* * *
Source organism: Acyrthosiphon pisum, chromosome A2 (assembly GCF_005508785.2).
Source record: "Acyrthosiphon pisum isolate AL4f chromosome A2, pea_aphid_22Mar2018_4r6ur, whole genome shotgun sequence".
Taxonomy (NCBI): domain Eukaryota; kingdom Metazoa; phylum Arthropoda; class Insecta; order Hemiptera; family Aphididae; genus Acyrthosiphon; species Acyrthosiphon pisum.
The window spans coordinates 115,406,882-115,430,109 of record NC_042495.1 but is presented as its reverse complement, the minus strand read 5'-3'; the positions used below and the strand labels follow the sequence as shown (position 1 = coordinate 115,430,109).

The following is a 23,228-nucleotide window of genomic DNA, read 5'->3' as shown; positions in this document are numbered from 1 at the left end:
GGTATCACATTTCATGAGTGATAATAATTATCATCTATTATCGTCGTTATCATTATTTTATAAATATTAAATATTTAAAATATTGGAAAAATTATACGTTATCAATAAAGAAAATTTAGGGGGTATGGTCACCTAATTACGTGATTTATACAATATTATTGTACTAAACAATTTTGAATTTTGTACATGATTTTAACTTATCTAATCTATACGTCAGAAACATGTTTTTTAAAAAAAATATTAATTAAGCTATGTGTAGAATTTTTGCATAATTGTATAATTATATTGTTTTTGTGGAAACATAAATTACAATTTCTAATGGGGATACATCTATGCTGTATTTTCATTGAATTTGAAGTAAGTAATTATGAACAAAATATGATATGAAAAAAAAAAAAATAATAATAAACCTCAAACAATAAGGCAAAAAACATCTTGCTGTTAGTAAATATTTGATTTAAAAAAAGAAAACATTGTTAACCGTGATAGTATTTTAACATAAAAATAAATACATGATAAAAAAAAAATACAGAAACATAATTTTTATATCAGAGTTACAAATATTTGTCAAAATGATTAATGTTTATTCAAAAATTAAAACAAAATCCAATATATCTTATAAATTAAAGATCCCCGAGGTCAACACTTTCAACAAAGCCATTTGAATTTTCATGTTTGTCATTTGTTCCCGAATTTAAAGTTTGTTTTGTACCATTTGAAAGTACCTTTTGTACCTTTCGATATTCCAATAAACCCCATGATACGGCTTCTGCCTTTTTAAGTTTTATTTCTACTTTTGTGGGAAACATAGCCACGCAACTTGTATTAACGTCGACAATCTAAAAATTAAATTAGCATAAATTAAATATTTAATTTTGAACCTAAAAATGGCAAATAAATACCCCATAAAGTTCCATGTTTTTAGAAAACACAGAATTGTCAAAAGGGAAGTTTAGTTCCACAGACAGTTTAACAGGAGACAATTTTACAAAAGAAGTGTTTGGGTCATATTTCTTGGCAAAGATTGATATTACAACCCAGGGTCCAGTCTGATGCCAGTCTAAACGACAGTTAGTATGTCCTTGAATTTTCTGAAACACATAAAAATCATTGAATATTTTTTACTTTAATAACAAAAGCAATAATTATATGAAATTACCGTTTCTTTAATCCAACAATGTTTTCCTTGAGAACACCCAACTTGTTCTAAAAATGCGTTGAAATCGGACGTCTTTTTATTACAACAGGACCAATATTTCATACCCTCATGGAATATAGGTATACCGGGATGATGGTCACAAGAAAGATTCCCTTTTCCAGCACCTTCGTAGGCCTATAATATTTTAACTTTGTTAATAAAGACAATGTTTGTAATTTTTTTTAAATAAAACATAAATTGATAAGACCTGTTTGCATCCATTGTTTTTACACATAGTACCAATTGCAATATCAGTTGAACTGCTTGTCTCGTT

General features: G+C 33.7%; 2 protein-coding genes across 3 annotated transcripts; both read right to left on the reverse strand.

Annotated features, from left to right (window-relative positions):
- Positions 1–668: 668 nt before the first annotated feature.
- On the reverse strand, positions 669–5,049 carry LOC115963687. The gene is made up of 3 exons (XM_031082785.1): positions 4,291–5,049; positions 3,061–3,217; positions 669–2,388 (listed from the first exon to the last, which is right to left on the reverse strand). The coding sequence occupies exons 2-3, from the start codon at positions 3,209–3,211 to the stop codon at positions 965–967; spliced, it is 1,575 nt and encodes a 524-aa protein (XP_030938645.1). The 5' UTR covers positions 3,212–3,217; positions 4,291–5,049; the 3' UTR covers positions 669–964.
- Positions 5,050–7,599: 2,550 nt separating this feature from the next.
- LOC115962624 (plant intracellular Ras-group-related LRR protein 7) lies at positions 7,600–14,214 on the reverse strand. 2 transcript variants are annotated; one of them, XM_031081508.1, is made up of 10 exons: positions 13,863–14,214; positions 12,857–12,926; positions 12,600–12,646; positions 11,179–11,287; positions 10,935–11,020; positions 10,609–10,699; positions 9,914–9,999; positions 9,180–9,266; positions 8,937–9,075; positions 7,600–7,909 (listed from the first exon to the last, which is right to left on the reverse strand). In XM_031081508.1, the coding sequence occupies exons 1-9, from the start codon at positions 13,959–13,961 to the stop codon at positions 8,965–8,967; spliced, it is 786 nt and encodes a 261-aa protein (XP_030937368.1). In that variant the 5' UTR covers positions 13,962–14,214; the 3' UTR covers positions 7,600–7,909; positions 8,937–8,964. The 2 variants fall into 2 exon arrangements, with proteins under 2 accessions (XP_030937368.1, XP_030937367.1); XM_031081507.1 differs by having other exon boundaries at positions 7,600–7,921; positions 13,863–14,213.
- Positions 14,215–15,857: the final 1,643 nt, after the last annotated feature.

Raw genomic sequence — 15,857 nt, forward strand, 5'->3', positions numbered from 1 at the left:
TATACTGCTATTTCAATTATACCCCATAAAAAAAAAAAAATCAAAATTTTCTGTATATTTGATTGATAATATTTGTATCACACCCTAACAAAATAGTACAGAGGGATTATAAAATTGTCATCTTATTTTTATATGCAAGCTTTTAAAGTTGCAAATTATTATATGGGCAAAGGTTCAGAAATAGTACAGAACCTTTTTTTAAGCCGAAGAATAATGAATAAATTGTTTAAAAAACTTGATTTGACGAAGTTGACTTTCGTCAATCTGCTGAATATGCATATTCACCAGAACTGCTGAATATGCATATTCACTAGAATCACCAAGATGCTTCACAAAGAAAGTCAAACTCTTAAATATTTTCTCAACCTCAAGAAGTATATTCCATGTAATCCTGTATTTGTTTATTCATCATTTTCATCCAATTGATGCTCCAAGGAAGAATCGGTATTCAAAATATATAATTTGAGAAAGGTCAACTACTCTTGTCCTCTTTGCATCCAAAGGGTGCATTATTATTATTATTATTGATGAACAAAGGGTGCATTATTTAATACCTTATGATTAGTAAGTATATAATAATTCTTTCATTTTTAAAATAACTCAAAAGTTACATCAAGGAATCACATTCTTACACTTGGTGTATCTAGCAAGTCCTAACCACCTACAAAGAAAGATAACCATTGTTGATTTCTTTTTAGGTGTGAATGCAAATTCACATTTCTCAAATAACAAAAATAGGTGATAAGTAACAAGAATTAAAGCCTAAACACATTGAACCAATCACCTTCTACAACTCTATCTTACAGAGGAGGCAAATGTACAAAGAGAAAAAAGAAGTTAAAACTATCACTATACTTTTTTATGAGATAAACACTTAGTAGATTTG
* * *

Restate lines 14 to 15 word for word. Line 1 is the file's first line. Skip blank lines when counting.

Raw genomic sequence — 15,857 nt, forward strand, 5'->3', positions numbered from 1 at the left:
TATACTGCTATTTCAATTATACCCCATAAAAAAAAAAAAATCAAAATTTTCTGTATATTTGATTGATAATATTTGTATCACACCCTAACAAAATAGTACAGAGGGATTATAAAATTGTCATCTTATTTTTATATGCAAGCTTTTAAAGTTGCAAATTATTATATGGGCAAAGGTTCAGAAATAGTACAGAACCTTTTTTTAAGCCGAAGAATAATGAATAAATTGTTTAAAAAACTTGATTTGACGAAGTTGACTTTCGTCAATCTGCTGAATATGCATATTCACCAGAACTGCTGAATATGCATATTCACTAGAATCACCAAGATGCTTCACAAAGAAAGTCAAACTCTTAAATATTTTCTCAACCTCAAGAAGTATATTCCATGTAATCCTGTATTTGTTTATTCATCATTTTCATCCAATTGATGCTCCAAGGAAGAATCGGTATTCAAAATATATAATTTGAGAAAGGTCAACTACTCTTGTCCTCTTTGCATCCAAAGGGTGCATTATTATTATTATTATTGATGAACAAAGGGTGCATTATTTAATACCTTATGATTAGTAAGTATATAATAATTCTTTCATTTTTAAAATAACTCAAAAGTTACATCAAGGAATCACATTCTTACACTTGGTGTATCTAGCAAGTCCTAACCACCTACAAAGAAAGATAACCATTGTTGATTTCTTTTTAGGTGTGAATGCAAATTCACATTTCTCAAATAACAAAAATAGGTGATAAGTAACAAGAATTAAAGCCTAAACACATTGAACCAATCACCTTCTACAACTCTATCTTACAGAGGAGGCAAATGTACAAAGAGAAAAAAGAAGTTAAAACTATCACTATACTTTTTTATGAGATAAACACTTAGTAGATTTG